It’s one thing to be negotiating crags on a steep hillside but deciding the route you will be following next at the same sounds like overdoing multitasking. The ardour of the way down and the sight of steep slopes ahead reinforced my view that picking up a path towards Troutbeck village was the best thing to be doing with the time that was available to me; a higher route around by Ill Bell tempted, but sense prevailed and it was stored on an ideas shelf that has been getting depleted lately. That gives me time to ponder the route and starting from Hartsop may be a better way to approach things, even if it means more ascent.

The path down Park Fell Head wasn’t exactly conspicuous but having a handrail such as Trout Beck does ensure that navigational nerves were held at bay. In fact, it wavers between distinctness and non-appearance along its length, depending on whether the terrain is stony or boggy (a great path eraser). Progress was steady as I emerged from the breezy coolness of the tops into the heat of the valley bottom. Walls were met and passed and photos were taken as distance until The Tongue became ever shorter. The Tongue itself took a while to pass and I started to encounter the first folk since Threshthwaite Mouth. A bridge that I needed to cross over Trout Beck was passed in error, so backtracking was to find the slate construct and get back on track. The inclination of the residents of Troutbeck Park to put up signs that aren’t the friendliest to walkers (the fact that paths have been diverted since my map was published didn’t help either…) caused me to opt for a diversion for Hagg Bridge that avoided any cause for upset.

Before Ing Bridge, I cheekily hopped east to the track that is known variously as High Street or Longmire Road for different parts of its length. By this point, any glimpses at my watch weren’t reassuring me so I was unable to devote much time to stopping and staring at my surroundings on what was a fabulous evening; it would have been deserved. The result was that I made for the A592 perhaps sooner than I might have done to ensure that I caught my train home. Apart from the surface underfoot, it’s not that as walker unfriendly as might be supposed with footways appearing for some stretches with others having unmetalled paths shoehorned between the edge of the carriageway and the field fences; I think that the latter is a consequence of National Trust ownership of the adjacent land. The A591 was joined at Troutbeck Bridge with a check for any useful buses. There weren’t any so I maintained my on foot course for Windermere’s train station, getting there with some time to spare. On the way home, I was allowed a chance to steady myself after the blistering progress at the end of my walk. I am still asking myself if I tried to squeeze in too much, but that’s a consideration for planning future escapades. The day had been another cracker and very different in feel to my previous Cumbrian outing with its mix of quieter places and more challenging terrain, the latter perhaps ensuring the former.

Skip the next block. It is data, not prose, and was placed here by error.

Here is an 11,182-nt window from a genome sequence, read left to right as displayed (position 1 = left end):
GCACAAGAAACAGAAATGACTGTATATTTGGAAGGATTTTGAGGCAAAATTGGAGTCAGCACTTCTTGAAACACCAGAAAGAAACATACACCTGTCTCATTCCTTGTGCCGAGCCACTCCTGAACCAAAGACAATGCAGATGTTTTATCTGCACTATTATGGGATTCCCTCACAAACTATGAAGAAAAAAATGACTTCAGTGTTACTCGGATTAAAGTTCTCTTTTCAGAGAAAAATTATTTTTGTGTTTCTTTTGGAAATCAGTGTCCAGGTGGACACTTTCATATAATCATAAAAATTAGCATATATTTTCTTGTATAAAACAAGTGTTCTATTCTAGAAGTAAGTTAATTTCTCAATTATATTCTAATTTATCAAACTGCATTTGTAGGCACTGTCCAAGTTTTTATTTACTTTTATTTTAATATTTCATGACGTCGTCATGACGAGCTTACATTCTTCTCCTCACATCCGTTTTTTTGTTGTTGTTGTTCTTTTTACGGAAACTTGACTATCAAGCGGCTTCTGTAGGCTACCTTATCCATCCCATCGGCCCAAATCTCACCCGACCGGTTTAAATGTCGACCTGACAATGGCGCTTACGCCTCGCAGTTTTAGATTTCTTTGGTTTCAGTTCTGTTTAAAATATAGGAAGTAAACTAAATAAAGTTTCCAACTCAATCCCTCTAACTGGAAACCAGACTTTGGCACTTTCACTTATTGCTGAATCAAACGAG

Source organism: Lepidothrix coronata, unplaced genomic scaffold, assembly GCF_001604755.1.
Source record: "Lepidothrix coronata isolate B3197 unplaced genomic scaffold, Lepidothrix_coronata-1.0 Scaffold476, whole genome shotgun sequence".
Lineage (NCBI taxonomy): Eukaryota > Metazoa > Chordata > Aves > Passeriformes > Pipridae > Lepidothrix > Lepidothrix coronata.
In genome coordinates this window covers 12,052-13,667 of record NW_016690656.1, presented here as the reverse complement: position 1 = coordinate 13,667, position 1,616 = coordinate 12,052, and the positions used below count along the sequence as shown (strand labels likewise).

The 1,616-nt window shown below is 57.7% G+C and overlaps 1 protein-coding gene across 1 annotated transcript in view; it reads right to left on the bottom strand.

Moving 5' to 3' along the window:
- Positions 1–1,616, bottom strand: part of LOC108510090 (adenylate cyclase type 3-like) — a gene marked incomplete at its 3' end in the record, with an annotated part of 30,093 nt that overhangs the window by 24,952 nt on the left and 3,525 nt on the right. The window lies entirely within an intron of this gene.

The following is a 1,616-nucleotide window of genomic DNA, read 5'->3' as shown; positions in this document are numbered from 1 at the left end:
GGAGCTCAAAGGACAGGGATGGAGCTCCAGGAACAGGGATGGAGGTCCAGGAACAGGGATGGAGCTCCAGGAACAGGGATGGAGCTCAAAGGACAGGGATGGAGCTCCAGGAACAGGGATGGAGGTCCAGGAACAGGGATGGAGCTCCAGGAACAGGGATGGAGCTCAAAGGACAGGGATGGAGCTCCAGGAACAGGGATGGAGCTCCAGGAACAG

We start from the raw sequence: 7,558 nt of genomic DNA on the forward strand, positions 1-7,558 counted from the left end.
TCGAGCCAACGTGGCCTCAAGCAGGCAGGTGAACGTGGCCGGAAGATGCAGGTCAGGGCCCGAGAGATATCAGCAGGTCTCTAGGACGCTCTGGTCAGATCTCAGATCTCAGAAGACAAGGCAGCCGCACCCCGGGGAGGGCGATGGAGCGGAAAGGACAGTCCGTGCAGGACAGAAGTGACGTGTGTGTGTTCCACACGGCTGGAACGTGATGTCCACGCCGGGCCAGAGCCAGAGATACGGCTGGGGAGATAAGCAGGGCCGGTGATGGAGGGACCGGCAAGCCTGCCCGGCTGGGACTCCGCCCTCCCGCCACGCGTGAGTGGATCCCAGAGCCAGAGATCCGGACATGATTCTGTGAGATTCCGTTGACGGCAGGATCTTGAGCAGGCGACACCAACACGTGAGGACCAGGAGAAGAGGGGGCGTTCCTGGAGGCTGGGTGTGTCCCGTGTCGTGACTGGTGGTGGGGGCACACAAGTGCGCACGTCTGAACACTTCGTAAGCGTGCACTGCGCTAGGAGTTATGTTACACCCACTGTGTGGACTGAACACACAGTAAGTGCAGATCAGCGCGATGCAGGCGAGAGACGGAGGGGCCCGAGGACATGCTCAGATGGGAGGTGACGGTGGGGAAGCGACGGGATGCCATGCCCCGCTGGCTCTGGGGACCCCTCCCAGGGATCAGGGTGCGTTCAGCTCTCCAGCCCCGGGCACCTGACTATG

Travel Details:

Return rail journey from Macclesfield to Windermere with coach transfers between Macc and Wilmslow due to engineering works (changes at Manchester, Preston and Oxenholme on the outbound trip and at Oxenholme and Manchester on the way back). Bus 517 from Windermere to the Kirkstone Inn.